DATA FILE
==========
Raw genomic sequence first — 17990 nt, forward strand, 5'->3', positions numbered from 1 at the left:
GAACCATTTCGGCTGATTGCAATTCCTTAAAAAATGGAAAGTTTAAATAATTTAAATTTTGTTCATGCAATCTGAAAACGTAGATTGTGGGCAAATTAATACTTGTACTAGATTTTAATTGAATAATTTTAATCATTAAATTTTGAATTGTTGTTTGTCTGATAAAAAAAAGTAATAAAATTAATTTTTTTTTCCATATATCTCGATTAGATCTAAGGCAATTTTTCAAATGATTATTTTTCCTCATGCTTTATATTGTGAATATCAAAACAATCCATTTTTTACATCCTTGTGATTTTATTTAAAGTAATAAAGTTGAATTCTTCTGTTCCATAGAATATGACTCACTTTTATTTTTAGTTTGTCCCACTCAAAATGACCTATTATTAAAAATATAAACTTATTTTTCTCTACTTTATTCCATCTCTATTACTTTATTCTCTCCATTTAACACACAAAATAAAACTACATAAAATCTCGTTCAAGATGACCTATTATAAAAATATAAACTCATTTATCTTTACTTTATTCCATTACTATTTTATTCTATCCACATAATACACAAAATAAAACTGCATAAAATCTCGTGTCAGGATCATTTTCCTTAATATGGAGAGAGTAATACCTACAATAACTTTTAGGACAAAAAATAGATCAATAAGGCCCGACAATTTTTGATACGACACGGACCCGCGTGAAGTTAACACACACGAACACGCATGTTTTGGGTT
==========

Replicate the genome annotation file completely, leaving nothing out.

Raw genomic sequence first — 17990 nt, forward strand, 5'->3', positions numbered from 1 at the left:
GAACCATTTCGGCTGATTGCAATTCCTTAAAAAATGGAAAGTTTAAATAATTTAAATTTTGTTCATGCAATCTGAAAACGTAGATTGTGGGCAAATTAATACTTGTACTAGATTTTAATTGAATAATTTTAATCATTAAATTTTGAATTGTTGTTTGTCTGATAAAAAAAAGTAATAAAATTAATTTTTTTTTCCATATATCTCGATTAGATCTAAGGCAATTTTTCAAATGATTATTTTTCCTCATGCTTTATATTGTGAATATCAAAACAATCCATTTTTTACATCCTTGTGATTTTATTTAAAGTAATAAAGTTGAATTCTTCTGTTCCATAGAATATGACTCACTTTTATTTTTAGTTTGTCCCACTCAAAATGACCTATTATTAAAAATATAAACTTATTTTTCTCTACTTTATTCCATCTCTATTACTTTATTCTCTCCATTTAACACACAAAATAAAACTACATAAAATCTCGTTCAAGATGACCTATTATAAAAATATAAACTCATTTATCTTTACTTTATTCCATTACTATTTTATTCTATCCACATAATACACAAAATAAAACTGCATAAAATCTCGTGTCAGGATCATTTTCCTTAATATGGAGAGAGTAATACCTACAATAACTTTTAGGACAAAAAATAGATCAATAAGGCCCGACAATTTTTGATACGACACGGACCCGCGTGAAGTTAACACACACGAACACGCATGTTTTGGGTT